11. The New York Times Book Review wrote, “This is Tracy Chevalier’s singular gift: through the particular perspectives of a few finely drawn characters, she is able to evoke entire landscapes…there are no stock characters here, none who are perfectly comfortable in the niche society has assigned them.” Would you agree that there are no stock characters? Was no one in the story comfortable in his/her role?

12. How might you describe the gender dynamics of the story? Were the men uniform in how they viewed and treated women? Were they challenged in these perceptions?

13. Was the title aptly chosen? In which passages are falling angels referenced or illustrated? Other angel imagery?

14. Chevalier has said, “I used to make all sorts of pronouncements [like] ‘Men and women [are] absolutely equal.’ Now…I understand how things aren’t equal.” What in this book supports this view? Do you agree?

15. What did you think of Caroline Black? Of how the suffrage movement was depicted?

16. The cemetery is a recurring symbol, a “site of beginnings as well as endings”. What are examples from the story that support its importance? What message is the author trying to convey?

17. Which events would you consider most significant to the characters? Did these seem important as you read them?

18. What is gained by having multiple narrators? Were there narrators you enjoyed more than others? Would you personally have preferred the story told by one person?

19. Chevalier has earned a reputation as a novelist who expertly articulates the way women negotiate the demands of society. Is this true in Falling Angels?

20. Did you enjoy the author’s style?

21. People characterized the book as “a thoughtful exploration of the ways people misread each other by being trapped in their own perspectives.” Would you agree? Would you have described it with a different theme?

22. How did you feel at the end of the book?

23. What do you think happened to the characters after the book ended?

24. Was this book what you expected?

Want help with your book discussion group? Check out tips, advice, and all the ways the Library can help support your group!


BookPage feature on release of Falling Angels
IndieBound interview with author Tracy Chevalier
The New York Times review of Falling Angels
Background, review, and questions from Reading Group Guides
The Independent‘s “General History of Women’s Suffrage in Britain
BBC Radio4: Tracy Chevalier and Audrey Niffenegger tour Highgate Cemetery


Park Lane book coverPark Lane
by Frances Osbourne

Wayward Winds book coverWayward Winds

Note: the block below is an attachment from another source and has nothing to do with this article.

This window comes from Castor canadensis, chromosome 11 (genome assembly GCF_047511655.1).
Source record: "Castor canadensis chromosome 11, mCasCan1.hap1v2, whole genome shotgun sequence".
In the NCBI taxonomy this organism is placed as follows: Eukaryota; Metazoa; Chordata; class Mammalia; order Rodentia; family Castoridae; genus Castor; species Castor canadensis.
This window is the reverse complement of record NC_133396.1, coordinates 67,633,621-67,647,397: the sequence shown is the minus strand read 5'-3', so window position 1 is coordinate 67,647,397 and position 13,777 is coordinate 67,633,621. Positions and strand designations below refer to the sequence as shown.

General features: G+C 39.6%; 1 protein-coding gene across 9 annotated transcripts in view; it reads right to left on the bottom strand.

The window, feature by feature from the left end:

by Michael Phillips

Foxs Walk book coverThe Fox’s Walk
by Annabel Davis-Goff

Staff Pick: Grimm’s Fairy Tales by Jacob and Wilhelm Grimm, narrated by an all-star cast!

Picture of ColleenTreat your ears to a feast and check out Grimm’s Fairy Tales produced by Listening Library. Whether you are new to listening to audiobooks or a seasoned veteran, the award-winning cast of narrators is bound to impress.  Standouts include Katherine Kellgren’s Rapunzel, January LaVoy’s Cinderella, Jim Dale’s Rumpelstiltskin, and Alfred Molina’s The Shoes That Were Danced to Pieces.

Fiction: Books with Airplane Trouble

Air travel requires a great deal of faith in both the plane and its crew. The odds are in our favor, but sometimes things go wrong. Opening in theaters today is the story of Sully, the heroic pilot who executed an emergency landing of US Airways Flight 1549 on the Hudson River in January 2009. Not all crises in the skies have the assurance of a happy ending, and in fiction it is that very tension which keeps those pages turning. If you’re looking for excitement and drama, try one of these stories of airplane trouble — some accidental, some intentional — and find out if a hero emerges.


Before the Fall book coverBefore the Fall by Noah Hawley

In one of the standout releases of 2016, the stories of ten wealthy victims of a plane crash intertwine with those of a down-on-his-luck painter and a four-year-old boy, the tragedy’s only survivors, as odd coincidences surrounding the crash point to a possible conspiracy.

In the Unlikely Event by Judy BlumeIn the Unlikely Event book cover

In 1987, Miri Ammerman returns to her hometown of Elizabeth, New Jersey, to attend a commemoration of the worst year of her life — when a succession of airplanes fell from the sky, leaving her community reeling.

Blackout book coverBlackout by John J. Nance 

On a routine flight to Hong Kong, a Boeing jet is rocked by an explosion that leaves one pilot dead and the other blinded. An investigation is called and as it proceeds, FBI agent and terrorism specialist Kat Bronsky is assigned to hunt down the crew of a Global Express business jet spotted nearby just before the explosion.

Seat Beside Me book coverThe Seat Beside Me by Nancy Moser

That strange, snoring, legroom-invading person next to you on the airplane — have you ever imagined owing your life to him? This is the gripping story of five passengers and their seatmates who get casually acquainted — then plunge headlong into an icy river in a sudden plane crash.

Mayday book coverMayday by Thomas Block

When a jumbo jet is struck by a missile twelve miles above the Pacific Ocean, three brave passengers attempt to land the plane.

Skid book coverSkid by Rene Gutteridge

Hank Hazard, a homeschooled mime for his family’s troupe, takes a new job as an airline company spy on Atlantica Flight 1945 and encounters a cast of quirky crew members and passengers, plus some unexpected turbulence.

Human Error book coverHuman Error by Tom Casey

When a plane bound for Paris crashes, killing forty-five of the people on board, the personal and professional life of the pilot, Captain Hugo Price, comes under intense official strutiny, as both the government and Price himself try to determine if he is at fault for the fatal accident.

Ask for more suggestions online or stop by the Fiction/AV/Teen Services desk on the second floor!